Edwin Sandys was born in Worcestershire on 9 December 1561 and died in Northbourne, Kent in the second half of October 1629. The second son of Archbishop Edwin Sandys of York, he was educated at Merchant Taylors' School and Corpus Christi College, Oxford, where he matriculated in 1577. He graduated BA in 1579 and MA in 1583. Sandys became a Fellow of Corpus Christi in 1579, but left a few years later to marry. His wife died in childbirth in 1588, and he later remarried three times. In 1590 he entered the Middle Temple. At Corpus Christi he befriended his tutor Richard Hooker and the two men shared many political and religious views. Archbishop Sandys had helped to secure Hooker's appointment as Master of the Middle Temple. Edwin was instrumental in finding a publisher for the first four books of Hooker's great Laws of Ecclesiastical Polity in 1593, and financed the printing of them as well as (in 1597) the fifth book. The Laws attacked Puritanism and defended the established Church, but avoided the political theory of the divine right of kings; they vested supremacy over the Church not in the monarch alone but in the queen-in-Parliament. Sandys similarly opposed Puritanism while rejecting attempts to increase the Crown's prerogatives. He was an active politician and served as a member in most Parliaments from 1586 onwards. In the 1590s he travelled abroad. On the basis of his observations, he wrote A Relation of the State of Religion, which was completed in 1599. It was published in 1605, perhaps without his consent, and was soon suppressed. Another and much more accurate edition came out in 1629. It offered a strikingly detached analysis of European religion, especially Catholicism, and avoided lumping all Catholics together as equally seditious and anti-Christian. The book struck a distinctly novel note in admitting that religious unity was unlikely to be re-established in Europe, instead arguing for peaceful coexistence between different religions. It was translated into a number of languages, and the Italian version was annotated by Paolo Sarpi. Hugo Grotius praised it, and William Chillingworth approvingly cited it in his latitudinarian and tolerationist The Religion of Protestants a Safe Way to Salvation (1638).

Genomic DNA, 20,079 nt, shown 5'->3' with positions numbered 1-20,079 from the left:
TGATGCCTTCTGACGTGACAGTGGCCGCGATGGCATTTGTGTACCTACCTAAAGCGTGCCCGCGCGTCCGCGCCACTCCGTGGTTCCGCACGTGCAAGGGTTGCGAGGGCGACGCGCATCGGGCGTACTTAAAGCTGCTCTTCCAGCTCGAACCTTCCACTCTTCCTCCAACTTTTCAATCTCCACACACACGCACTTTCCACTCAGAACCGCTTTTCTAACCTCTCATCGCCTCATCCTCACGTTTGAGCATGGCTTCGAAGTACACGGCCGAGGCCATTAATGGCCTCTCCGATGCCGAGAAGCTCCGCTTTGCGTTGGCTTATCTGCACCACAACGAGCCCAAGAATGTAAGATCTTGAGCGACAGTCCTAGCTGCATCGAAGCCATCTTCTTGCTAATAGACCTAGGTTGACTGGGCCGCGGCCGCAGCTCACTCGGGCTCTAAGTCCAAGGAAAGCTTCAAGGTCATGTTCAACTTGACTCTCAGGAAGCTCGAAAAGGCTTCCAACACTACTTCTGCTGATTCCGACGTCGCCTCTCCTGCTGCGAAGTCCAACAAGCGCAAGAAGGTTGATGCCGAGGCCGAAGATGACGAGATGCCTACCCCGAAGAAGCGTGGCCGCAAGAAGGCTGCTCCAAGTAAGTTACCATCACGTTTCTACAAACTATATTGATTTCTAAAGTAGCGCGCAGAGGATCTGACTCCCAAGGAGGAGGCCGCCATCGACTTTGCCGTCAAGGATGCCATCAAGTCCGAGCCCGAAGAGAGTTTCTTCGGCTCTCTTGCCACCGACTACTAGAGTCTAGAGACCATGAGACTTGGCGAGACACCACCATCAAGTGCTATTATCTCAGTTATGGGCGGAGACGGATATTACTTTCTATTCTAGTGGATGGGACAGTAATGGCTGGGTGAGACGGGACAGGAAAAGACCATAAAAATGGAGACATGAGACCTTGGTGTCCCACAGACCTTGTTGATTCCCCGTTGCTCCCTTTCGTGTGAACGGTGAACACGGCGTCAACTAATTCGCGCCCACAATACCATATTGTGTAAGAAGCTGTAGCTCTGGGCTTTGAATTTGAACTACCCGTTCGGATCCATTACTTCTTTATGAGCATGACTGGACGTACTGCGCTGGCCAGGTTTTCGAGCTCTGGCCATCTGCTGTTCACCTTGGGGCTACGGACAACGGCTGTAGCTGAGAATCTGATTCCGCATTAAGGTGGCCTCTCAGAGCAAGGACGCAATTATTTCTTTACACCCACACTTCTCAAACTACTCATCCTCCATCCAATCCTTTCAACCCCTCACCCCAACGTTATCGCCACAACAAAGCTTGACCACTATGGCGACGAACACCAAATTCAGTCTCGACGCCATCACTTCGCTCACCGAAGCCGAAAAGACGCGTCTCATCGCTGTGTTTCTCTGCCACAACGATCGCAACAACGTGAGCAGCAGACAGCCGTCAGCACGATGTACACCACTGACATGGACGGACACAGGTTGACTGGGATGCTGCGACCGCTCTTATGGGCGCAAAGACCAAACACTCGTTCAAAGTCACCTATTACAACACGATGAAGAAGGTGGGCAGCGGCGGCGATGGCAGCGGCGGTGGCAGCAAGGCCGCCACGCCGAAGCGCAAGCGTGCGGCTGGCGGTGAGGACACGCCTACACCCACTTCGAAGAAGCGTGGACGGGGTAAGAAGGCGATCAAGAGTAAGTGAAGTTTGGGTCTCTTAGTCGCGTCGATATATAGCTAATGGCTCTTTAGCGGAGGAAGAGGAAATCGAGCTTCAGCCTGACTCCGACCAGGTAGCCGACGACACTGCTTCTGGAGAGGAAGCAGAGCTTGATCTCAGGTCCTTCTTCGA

From The Continuum Encyclopedia of British Philosophy in Oxford Reference.